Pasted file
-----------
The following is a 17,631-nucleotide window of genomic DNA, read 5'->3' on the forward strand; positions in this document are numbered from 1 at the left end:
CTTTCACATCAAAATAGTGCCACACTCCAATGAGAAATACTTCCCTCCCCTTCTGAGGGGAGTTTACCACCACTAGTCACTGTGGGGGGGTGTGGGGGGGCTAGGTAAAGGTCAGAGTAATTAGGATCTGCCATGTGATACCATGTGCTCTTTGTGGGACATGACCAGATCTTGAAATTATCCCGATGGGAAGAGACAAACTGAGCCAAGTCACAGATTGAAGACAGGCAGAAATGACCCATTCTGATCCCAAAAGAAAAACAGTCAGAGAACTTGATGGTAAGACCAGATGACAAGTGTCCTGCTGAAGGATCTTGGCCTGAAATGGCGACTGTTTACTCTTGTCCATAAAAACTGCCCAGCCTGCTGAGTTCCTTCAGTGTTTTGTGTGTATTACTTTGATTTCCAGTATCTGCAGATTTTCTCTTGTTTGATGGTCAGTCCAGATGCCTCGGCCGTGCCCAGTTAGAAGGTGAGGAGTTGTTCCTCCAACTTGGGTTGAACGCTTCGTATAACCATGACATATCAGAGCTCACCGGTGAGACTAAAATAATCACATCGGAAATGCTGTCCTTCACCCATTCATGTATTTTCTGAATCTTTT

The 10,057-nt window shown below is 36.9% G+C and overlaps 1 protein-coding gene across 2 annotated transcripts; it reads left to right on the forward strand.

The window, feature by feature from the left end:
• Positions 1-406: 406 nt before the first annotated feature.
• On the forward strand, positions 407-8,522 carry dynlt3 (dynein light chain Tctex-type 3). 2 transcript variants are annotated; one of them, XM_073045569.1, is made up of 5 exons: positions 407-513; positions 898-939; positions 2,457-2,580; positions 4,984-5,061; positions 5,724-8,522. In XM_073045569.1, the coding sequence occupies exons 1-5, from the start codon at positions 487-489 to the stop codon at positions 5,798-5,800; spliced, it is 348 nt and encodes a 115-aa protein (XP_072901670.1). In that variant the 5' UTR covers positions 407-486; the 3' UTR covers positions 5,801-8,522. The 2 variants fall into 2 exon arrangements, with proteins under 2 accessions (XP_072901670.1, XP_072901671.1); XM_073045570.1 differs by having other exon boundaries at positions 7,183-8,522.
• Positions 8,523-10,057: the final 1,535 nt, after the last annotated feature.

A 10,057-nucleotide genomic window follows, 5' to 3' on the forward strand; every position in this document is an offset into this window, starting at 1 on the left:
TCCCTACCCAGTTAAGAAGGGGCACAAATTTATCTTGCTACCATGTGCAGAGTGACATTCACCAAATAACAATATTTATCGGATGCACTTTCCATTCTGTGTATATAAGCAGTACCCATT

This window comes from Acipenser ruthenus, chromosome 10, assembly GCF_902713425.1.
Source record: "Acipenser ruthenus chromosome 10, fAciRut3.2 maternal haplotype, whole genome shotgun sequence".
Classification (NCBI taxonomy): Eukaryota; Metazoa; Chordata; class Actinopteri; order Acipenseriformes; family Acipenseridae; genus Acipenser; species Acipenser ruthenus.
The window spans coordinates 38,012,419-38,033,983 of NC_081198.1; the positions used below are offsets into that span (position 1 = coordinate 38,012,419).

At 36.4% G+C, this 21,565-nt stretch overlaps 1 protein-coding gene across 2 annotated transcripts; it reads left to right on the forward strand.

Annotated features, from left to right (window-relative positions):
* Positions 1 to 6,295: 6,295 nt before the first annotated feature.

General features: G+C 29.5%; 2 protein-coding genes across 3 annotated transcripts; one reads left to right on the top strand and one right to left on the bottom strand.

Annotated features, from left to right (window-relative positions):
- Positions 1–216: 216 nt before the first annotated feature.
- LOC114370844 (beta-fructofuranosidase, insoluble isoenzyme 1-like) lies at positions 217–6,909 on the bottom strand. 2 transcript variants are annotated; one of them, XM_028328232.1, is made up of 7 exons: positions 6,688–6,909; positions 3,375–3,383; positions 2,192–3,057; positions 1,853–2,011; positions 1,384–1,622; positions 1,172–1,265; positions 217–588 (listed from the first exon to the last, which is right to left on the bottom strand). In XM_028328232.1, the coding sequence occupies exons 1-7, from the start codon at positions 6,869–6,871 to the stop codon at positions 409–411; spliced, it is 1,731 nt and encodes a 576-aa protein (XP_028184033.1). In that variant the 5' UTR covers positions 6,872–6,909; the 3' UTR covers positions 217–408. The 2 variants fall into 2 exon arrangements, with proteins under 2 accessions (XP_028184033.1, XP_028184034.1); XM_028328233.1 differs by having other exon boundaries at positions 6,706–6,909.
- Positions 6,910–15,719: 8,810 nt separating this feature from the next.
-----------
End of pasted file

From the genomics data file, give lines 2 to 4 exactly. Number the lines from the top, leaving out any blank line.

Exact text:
CTTTCACATCAAAATAGTGCCACACTCCAATGAGAAATACTTCCCTCCCCTTCTGAGGGGAGTTTACCACCACTAGTCACTGTGGGGGGGTGTGGGGGGGCTAGGTAAAGGTCAGAGTAATTAGGATCTGCCATGTGATACCATGTGCTCTTTGTGGGACATGACCAGATCTTGAAATTATCCCGATGGGAAGAGACAAACTGAGCCAAGTCACAGATTGAAGACAGGCAGAAATGACCCATTCTGATCCCAAAAGAAAAACAGTCAGAGAACTTGATGGTAAGACCAGATGACAAGTGTCCTGCTGAAGGATCTTGGCCTGAAATGGCGACTGTTTACTCTTGTCCATAAAAACTGCCCAGCCTGCTGAGTTCCTTCAGTGTTTTGTGTGTATTACTTTGATTTCCAGTATCTGCAGATTTTCTCTTGTTTGATGGTCAGTCCAGATGCCTCGGCCGTGCCCAGTTAGAAGGTGAGGAGTTGTTCCTCCAACTTGGGTTGAACGCTTCGTATAACCATGACATATCAGAGCTCACCGGTGAGACTAAAATAATCACATCGGAAATGCTGTCCTTCACCCATTCATGTATTTTCTGAATCTTTT

The 10,057-nt window shown below is 36.9% G+C and overlaps 1 protein-coding gene across 2 annotated transcripts; it reads left to right on the forward strand.

The window, feature by feature from the left end: